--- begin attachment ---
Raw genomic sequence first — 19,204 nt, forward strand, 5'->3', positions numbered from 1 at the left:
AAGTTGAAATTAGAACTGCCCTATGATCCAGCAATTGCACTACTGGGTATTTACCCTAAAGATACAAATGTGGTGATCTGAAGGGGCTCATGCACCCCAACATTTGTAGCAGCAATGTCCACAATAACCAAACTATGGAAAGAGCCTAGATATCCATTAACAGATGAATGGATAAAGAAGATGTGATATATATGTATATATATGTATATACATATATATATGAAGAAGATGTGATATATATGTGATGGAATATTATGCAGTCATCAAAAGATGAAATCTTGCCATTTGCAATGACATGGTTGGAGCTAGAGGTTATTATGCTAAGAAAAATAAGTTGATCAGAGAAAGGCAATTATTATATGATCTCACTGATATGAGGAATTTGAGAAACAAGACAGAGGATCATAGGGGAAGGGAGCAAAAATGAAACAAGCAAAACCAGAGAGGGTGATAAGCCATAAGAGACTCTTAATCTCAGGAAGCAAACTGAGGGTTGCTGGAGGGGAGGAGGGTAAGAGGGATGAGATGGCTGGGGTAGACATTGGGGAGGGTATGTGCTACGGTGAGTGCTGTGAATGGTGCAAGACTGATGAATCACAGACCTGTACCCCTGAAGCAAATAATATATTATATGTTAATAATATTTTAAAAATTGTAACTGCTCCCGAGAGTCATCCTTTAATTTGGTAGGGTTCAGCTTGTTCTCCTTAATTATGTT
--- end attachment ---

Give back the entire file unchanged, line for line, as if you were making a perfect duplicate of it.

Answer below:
Raw genomic sequence first — 19,204 nt, forward strand, 5'->3', positions numbered from 1 at the left:
AAGTTGAAATTAGAACTGCCCTATGATCCAGCAATTGCACTACTGGGTATTTACCCTAAAGATACAAATGTGGTGATCTGAAGGGGCTCATGCACCCCAACATTTGTAGCAGCAATGTCCACAATAACCAAACTATGGAAAGAGCCTAGATATCCATTAACAGATGAATGGATAAAGAAGATGTGATATATATGTATATATATGTATATACATATATATATGAAGAAGATGTGATATATATGTGATGGAATATTATGCAGTCATCAAAAGATGAAATCTTGCCATTTGCAATGACATGGTTGGAGCTAGAGGTTATTATGCTAAGAAAAATAAGTTGATCAGAGAAAGGCAATTATTATATGATCTCACTGATATGAGGAATTTGAGAAACAAGACAGAGGATCATAGGGGAAGGGAGCAAAAATGAAACAAGCAAAACCAGAGAGGGTGATAAGCCATAAGAGACTCTTAATCTCAGGAAGCAAACTGAGGGTTGCTGGAGGGGAGGAGGGTAAGAGGGATGAGATGGCTGGGGTAGACATTGGGGAGGGTATGTGCTACGGTGAGTGCTGTGAATGGTGCAAGACTGATGAATCACAGACCTGTACCCCTGAAGCAAATAATATATTATATGTTAATAATATTTTAAAAATTGTAACTGCTCCCGAGAGTCATCCTTTAATTTGGTAGGGTTCAGCTTGTTCTCCTTAATTATGTT